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STORAGE DEVICES

Network Storage for the Home with the D-Link DNS-323
By: Dan Wellman
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    2007-04-10

    Table of Contents:
  • Network Storage for the Home with the D-Link DNS-323
  • The Software
  • Configuring
  • Features
  • More Setup and Performance

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    Network Storage for the Home with the D-Link DNS-323


    (Page 1 of 5 )

    A few weeks ago I took a look at the Netgear offering to the home network attached storage market; the product worked, but had obvious flaws. In this article, I'm going to be taking a look at the D-Link DNS-323. This is another network attached storage device, also aimed at home and small business users. So how will D-Link compare to Netgear? Read on to find out.

    The box contains the following items:

    • DNS-323 Network Storage Enclosure
    • The documentation, manual and drivers CD
    • The power adapter
    • A cable clip
    • A CAT5 Ethernet cable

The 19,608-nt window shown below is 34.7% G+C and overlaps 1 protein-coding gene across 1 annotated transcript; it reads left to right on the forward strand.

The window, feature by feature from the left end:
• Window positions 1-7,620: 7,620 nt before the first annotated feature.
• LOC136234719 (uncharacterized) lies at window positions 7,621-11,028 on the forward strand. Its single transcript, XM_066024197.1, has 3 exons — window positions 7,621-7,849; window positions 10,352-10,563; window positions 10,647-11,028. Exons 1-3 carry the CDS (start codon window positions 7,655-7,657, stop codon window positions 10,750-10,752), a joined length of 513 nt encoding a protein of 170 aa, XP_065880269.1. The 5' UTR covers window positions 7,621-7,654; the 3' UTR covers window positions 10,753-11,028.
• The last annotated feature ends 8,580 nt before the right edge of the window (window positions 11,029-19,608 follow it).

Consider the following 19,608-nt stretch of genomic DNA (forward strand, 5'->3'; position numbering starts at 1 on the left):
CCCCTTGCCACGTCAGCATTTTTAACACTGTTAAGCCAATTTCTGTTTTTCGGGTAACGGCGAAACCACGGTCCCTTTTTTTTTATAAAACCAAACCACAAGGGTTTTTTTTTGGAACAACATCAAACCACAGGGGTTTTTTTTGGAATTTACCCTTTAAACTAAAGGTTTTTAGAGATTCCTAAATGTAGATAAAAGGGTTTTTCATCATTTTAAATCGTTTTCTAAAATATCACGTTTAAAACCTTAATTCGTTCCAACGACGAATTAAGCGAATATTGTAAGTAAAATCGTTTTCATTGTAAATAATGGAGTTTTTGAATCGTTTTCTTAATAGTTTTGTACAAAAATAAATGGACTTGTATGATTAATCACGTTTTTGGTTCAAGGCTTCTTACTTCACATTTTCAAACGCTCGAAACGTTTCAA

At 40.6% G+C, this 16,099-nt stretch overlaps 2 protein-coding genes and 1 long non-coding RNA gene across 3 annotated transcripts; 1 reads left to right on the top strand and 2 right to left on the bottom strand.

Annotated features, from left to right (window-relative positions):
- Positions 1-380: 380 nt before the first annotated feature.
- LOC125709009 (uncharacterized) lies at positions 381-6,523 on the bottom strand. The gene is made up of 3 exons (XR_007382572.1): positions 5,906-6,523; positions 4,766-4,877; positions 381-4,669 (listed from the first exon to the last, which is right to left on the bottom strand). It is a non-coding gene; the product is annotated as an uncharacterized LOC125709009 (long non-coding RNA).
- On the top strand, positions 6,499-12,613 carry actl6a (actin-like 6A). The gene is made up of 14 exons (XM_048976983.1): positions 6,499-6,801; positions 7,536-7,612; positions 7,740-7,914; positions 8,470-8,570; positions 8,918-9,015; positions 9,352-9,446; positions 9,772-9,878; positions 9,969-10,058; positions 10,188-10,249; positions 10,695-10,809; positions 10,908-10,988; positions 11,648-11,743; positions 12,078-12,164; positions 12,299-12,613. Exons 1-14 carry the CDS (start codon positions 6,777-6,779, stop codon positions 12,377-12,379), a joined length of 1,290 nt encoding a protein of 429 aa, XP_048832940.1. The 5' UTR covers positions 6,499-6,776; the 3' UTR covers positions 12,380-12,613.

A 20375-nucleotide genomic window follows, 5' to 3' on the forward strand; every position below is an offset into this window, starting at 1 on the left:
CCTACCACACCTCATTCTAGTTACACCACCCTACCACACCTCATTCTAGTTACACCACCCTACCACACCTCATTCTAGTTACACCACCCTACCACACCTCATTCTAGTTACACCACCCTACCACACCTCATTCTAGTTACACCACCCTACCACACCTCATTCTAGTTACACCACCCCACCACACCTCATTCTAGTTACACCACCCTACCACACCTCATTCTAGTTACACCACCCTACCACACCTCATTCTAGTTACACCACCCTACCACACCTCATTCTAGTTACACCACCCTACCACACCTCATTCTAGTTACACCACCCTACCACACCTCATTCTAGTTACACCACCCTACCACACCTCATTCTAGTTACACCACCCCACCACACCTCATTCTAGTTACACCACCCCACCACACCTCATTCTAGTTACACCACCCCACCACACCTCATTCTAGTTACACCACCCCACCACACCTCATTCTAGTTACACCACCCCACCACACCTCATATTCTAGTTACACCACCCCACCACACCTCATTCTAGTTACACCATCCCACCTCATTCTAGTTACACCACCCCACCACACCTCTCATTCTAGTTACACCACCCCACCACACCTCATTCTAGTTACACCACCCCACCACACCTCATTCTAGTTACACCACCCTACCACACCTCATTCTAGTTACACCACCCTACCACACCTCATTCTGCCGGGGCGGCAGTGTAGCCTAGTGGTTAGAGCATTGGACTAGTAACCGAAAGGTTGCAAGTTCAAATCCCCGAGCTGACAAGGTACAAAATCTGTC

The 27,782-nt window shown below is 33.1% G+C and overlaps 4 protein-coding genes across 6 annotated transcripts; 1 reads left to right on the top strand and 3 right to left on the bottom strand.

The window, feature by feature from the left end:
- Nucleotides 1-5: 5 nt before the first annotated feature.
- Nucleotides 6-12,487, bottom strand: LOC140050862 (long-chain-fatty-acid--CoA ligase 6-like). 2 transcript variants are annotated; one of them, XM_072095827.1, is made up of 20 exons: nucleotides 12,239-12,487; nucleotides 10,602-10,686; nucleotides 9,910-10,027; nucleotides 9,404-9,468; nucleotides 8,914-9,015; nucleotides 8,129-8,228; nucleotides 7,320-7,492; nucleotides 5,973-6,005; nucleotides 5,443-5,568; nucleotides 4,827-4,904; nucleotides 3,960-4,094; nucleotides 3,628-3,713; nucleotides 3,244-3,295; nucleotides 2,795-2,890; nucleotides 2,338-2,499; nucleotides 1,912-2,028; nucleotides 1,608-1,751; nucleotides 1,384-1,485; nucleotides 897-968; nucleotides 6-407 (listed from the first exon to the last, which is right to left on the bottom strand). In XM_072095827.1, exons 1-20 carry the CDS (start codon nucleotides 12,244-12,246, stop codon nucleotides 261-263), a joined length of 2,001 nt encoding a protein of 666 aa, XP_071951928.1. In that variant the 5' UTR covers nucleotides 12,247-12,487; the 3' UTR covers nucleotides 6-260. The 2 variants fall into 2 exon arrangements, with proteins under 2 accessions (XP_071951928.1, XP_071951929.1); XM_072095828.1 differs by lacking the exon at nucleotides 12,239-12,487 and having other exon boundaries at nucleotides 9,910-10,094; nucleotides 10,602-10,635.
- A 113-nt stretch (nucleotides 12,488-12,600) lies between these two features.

The drive enclosure looks very nice with a kind of two-tone matte and brushed effect black aluminum design. It feels heavy, solid and well constructed, and manages to come across a little less toaster-like than the SC101. Two non-stick rubber strips run the length of the device on the base to prevent any slipping or sliding on almost any surface.

    The front panel features a drive activity light for each of its two drive bays as well as the network activity light and the power button. All of the lights are blue, which looks great and contrasts well with the black and silver front panel. The power button flashes rapidly when the device is initially switched on to indicate that it is booting up, and dims when in low-power mode.

    The rear panel houses the Gigabit Ethernet port, the power receptacle (as the manual describes it) and a USB socket with which to attach a printer to the integrated print server. There is also a socket for the cable clip to be attached to if you want to use it, as well as two drive release levers. These are a useful addition as the hard drives slide right into the device and leave no purchase with which to extract them. The internal fan can also be seen from the rear.

    Physically connecting it all up is really straightforward and takes very little time. The front plate slides off easily, but doesn't feel incredibly secure when locked; it seems like it could easily come off if knocked. This is the only part of the device that doesn't feel completely solid and secure. When adding drives there are no IDE cables to connect; they just slot right in with no hassle and no fuss. Unlike the front plate, these are secure, and require the appropriate lever to be pulled to release them.

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